Blog : financial risk

Jeff Voudrie’s Weekly Stock Market Commentary – October 30th, 2015

Jeff Voudrie’s Weekly Stock Market Commentary – October 30th, 2015

Jeff’s Weekly Stock Market Commentary: Traditional Financial Planning

I believe that the average stock market returns over the next 5-10 years may be considerably less than the 8% a year that the financial planners say you should expect. This is just one topic that I cover in the quarterly review.

Why Traditional Financial Planning Has Failed So Many Retirees (this is an updated version of an article that I published several years ago….)

People who have retired in the last 5-10 years are facing daunting challenges. Adding to their frustration is that the financial plan (upon which they based their decision to retire) indicated that they should be able to live comfortably for the rest of their lives.

I believe that those financial plans may fail because they were based on erroneous assumptions.  Unless retirees recognize this and make the proper adjustments, they risk running out of money well before their life expectancy and become dependent on their children and/or the government to meet their basic needs.

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Jeff Voudrie’s Weekly Stock Market Commentary – October 20, 2015

Jeff Voudrie’s Weekly Stock Market Commentary – October 20, 2015

Jeff’s Weekly Stock Market Commentary: Retirement

Those 5-10 years or more from retirement have time and money on their side.

For those who are retired or near retirement, the number one priority must be to avoid significant losses. Many investors experienced losses of 30-60% in the crash of 2000-2003 and then again in the crash of 2007-2009. Depending on their age at the time, those who were still working and contributing to their 401k’s recovered over the ensuing years.

Keep in mind, though, that much of that recovery occurred because they continued to put more money in on a monthly basis. Their monthly contributions over the years 2000-2002 and/or 2007-2009 went into a market that had retreated by almost 50% from the highs. As the markets resumed their uptrend their accounts gained ground quickly.

weekly-stock-marketThat taught some investors that they will be fine as long as they hang in there because the markets will eventually recover and all will be fine. That may be true for those that are still 5-10 years or more away from retirement. They are probably at the highest salary level of their careers and are able to contribute a higher percentage of their income to their retirement nest egg. They have time and their income on their side.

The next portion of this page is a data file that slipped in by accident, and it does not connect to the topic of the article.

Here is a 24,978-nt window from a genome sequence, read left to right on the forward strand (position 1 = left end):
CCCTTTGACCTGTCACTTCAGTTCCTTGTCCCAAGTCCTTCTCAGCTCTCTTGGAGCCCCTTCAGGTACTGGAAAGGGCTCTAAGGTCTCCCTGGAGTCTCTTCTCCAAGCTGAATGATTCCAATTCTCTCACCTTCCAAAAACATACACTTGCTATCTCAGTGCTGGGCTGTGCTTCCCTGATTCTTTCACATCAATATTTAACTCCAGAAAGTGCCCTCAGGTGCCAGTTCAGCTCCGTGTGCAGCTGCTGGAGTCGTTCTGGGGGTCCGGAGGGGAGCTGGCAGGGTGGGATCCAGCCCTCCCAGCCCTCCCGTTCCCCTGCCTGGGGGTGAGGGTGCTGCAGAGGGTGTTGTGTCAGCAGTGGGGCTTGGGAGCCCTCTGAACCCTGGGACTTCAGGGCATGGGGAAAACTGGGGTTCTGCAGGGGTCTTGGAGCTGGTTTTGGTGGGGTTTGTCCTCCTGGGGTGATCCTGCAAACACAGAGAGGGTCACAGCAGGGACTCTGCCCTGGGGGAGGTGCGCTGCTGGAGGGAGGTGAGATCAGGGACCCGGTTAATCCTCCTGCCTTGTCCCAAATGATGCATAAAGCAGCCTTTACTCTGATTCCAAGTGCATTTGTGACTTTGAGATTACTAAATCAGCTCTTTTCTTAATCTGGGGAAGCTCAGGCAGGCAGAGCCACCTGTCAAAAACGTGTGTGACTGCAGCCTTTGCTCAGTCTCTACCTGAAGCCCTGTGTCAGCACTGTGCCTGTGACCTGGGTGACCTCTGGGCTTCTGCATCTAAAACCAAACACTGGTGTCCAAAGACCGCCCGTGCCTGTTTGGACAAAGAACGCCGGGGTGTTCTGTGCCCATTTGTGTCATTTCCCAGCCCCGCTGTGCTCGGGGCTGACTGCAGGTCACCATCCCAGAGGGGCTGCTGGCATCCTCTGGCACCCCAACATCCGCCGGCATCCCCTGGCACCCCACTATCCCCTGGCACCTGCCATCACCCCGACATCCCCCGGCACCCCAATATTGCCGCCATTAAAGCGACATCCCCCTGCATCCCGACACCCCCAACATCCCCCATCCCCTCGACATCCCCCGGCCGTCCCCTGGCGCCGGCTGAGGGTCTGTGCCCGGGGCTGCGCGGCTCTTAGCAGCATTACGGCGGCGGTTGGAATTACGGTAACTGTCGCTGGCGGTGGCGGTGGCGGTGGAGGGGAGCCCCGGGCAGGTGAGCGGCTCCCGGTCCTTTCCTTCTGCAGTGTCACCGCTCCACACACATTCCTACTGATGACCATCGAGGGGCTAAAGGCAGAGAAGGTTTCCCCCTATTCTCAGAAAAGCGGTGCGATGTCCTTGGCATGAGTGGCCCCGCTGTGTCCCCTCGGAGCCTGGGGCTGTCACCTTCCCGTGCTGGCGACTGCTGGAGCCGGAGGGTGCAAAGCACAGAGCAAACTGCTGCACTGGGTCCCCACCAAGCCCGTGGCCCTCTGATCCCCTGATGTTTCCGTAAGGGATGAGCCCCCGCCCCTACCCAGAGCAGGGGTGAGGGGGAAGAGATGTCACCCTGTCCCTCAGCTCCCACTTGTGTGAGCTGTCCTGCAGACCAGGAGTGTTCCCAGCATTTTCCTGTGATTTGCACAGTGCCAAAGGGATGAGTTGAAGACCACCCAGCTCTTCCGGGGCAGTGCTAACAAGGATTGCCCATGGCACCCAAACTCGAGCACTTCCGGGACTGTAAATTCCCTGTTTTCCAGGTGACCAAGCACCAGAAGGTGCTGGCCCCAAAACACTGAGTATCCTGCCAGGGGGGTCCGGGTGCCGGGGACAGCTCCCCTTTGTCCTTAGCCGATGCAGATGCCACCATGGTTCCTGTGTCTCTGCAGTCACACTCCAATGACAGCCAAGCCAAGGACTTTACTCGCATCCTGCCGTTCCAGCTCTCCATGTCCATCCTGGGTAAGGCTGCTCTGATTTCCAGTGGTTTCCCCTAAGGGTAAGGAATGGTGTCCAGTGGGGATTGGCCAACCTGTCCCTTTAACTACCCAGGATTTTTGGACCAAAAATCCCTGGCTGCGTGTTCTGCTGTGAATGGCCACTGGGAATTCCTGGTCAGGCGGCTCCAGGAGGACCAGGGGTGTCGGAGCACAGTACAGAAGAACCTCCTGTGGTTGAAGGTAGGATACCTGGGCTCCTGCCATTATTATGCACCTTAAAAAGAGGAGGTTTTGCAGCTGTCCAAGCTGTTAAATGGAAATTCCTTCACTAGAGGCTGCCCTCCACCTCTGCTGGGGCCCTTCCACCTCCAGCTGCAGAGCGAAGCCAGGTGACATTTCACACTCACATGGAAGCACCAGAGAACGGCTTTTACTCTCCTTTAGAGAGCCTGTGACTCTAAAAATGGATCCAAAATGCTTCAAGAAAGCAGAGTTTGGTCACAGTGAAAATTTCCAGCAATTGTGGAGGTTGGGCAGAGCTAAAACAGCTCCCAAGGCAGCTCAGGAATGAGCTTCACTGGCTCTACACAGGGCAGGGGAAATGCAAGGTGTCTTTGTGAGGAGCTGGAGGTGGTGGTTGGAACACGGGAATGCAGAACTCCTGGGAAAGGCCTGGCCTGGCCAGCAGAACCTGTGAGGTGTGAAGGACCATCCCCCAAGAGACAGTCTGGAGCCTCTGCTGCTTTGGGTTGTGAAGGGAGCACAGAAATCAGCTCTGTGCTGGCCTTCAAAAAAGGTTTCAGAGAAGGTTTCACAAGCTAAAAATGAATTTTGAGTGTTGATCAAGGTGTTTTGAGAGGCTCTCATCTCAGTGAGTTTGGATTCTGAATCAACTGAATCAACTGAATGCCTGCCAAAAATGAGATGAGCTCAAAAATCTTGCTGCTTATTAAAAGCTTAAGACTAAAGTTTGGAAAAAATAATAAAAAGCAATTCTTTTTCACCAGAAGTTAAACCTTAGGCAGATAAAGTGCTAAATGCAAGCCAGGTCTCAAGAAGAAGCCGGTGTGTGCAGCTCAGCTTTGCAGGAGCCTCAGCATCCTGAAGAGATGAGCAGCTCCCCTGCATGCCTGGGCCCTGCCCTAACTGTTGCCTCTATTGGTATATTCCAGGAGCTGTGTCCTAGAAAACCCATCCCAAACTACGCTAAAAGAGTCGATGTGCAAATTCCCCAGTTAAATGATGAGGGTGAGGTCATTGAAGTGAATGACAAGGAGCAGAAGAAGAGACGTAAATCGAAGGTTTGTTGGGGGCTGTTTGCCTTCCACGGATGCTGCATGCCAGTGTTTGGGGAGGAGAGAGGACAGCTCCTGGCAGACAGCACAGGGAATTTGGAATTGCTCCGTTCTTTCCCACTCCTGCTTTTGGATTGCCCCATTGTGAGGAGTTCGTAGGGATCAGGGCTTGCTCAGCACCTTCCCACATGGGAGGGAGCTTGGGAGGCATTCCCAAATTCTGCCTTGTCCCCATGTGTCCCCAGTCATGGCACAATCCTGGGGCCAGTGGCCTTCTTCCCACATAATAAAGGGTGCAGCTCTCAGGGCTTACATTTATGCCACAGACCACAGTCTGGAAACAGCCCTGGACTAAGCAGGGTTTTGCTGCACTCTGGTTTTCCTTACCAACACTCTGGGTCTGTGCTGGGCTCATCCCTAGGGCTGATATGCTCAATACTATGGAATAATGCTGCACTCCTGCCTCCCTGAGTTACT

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Jeff Voudrie’s Weekly Stock Market Commentary – July 28th, 2015

Jeff Voudrie’s Weekly Stock Market Commentary – July 28th, 2015

Jeff’s Weekly Stock Market Commentary

Are you comfortable putting significant new money to work buying stocks when they are at or near all-time highs? For instance, the S&P 500 hit an all-time high of 1561.80 on October 12, 2007, almost 5 years to the day after the low in 2002.

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There wasn’t anything special that happened on that October day in 2007—nothing that screamed “Get Out!” In fact, based on how the markets had been behaving, buying stocks may have been a very rational decision. The Fed was talking about the punchbowl and was confident in their ability to manage the economy implying there was nothing to worry about and there was clear sailing ahead.

It wasn’t until July the following year that the main part of the crash started. There were warning signs, though because the market had already declined 20% by then. Most people weren’t paying attention to the underlying market currents and they ended up losing another 36% in the following months.

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Jeff Voudrie’s Weekly Stock Market Commentary – May 4, 2015

Jeff Voudrie’s Weekly Stock Market Commentary – May 4, 2015

Jeff’s Weekly Stock Market Commentary

Last week was a difficult week for those of us that own bond ETFs like symbol TLT and EDV because we saw bond yields jump which resulted in the value of our positions going down.  The recent statement by the Federal Reserve is partly responsible because the statement introduced uncertainty and confusion as to the direction of interest rates.

According to one research firm, last week saw the biggest week-over-week percentage gain in global bond yields ever. For instance, the Netherland’s 10yr bond had a 73% move in yield. The 10 year German Bund had a whopping 157% move in a single week!

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